Religious indoctrination involves very profound moral, emotional, and political

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Religious indoctrination involves very profound moral, emotional, and political implications which are beyond the grasp of young children. Isn't it wrong to indoctrinate a child into a religious belief before they can knowledgeably consent to the implications of that belief system?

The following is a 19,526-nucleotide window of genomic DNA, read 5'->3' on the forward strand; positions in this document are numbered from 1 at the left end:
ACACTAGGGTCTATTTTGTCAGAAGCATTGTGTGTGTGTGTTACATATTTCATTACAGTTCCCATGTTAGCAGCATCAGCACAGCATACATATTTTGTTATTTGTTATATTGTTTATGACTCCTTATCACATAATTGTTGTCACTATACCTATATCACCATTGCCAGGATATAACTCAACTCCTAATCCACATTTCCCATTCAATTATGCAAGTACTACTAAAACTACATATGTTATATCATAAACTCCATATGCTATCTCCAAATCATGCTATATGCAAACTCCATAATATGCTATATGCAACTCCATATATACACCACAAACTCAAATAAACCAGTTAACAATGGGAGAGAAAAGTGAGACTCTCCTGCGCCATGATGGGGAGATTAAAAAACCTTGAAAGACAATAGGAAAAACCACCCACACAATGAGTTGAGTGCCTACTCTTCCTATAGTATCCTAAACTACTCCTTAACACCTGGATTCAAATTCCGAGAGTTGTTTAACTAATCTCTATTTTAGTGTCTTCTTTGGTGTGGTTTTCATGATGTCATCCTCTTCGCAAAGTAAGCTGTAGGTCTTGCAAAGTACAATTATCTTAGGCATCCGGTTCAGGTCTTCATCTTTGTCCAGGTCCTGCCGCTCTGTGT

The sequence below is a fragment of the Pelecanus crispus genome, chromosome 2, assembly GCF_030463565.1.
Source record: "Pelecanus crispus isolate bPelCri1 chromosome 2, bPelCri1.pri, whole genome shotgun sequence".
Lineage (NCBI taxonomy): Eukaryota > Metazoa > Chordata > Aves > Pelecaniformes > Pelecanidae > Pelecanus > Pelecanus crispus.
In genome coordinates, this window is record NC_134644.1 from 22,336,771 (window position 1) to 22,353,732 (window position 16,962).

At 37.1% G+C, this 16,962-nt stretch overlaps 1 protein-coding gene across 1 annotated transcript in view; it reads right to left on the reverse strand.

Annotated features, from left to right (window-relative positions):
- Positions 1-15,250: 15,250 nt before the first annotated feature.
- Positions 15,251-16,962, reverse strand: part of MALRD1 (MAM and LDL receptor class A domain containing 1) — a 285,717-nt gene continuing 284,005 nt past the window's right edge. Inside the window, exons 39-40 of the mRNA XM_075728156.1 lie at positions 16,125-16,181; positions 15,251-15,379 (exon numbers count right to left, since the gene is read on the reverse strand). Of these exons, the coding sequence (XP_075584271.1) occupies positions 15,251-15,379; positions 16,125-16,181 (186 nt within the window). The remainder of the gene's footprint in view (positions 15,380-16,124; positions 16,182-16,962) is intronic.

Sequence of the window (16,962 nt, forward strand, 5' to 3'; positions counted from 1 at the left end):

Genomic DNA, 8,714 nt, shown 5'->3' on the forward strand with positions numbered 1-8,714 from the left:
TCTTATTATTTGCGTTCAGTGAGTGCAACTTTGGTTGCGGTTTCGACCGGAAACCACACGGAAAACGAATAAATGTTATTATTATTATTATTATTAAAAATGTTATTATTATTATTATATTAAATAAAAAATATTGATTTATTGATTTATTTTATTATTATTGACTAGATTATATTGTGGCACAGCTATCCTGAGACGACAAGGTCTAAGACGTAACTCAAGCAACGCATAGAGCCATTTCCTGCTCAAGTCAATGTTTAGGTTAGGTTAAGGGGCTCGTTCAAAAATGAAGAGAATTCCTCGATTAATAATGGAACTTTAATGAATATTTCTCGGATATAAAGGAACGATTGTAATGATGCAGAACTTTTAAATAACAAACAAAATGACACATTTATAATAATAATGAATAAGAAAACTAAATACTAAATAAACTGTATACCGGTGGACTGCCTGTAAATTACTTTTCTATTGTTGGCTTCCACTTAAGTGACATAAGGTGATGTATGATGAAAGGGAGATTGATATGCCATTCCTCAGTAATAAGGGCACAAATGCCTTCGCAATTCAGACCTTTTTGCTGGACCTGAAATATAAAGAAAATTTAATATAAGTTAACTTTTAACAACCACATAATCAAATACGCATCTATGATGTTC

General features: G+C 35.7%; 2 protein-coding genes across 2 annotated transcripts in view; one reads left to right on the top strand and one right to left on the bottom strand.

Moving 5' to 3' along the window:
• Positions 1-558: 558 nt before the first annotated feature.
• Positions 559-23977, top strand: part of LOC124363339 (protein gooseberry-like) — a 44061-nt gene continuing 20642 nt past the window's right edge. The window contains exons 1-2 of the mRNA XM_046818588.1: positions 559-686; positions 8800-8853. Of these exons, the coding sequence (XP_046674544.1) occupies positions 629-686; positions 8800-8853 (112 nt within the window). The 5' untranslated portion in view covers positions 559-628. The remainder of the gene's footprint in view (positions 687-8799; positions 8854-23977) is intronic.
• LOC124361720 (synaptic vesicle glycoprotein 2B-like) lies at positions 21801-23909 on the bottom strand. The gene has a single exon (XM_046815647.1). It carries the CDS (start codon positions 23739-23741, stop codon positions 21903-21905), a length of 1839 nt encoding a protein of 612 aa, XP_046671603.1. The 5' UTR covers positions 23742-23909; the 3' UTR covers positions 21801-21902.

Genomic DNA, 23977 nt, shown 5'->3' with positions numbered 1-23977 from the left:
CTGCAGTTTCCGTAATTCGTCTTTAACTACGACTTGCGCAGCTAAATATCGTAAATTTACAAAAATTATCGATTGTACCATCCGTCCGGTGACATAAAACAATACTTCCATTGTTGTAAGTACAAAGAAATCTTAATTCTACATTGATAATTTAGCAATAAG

This is a profound and difficult philosophical question. I have toyed with the idea that it is wrong to teach children anything normative in the areas of politics and religion - at least they won't know enough to spoil dinner table conversation when they grow up. Seriously, I am not sure what the answer is, but I think that I would want to take my stand on a distinction between teaching by indoctrination and teaching by example. It is difficult to see that there could be an objection to people raising their children in a context in which the faith of the parents is evident. (But what happens when the child is to copy the parent in the recitation of the Nicene Creed? - "We believe in one God, the Father Almighty, Maker of all things visible and invisible . . ."?) And when it comes to explicit religious instruction, things can get sticky. As long as the transmission of the faith is restricted to example and reason, though, I think it is acceptable. When the method of transmission is authority and indoctrination, it is not, as I see it. Something destructive enters the picture.

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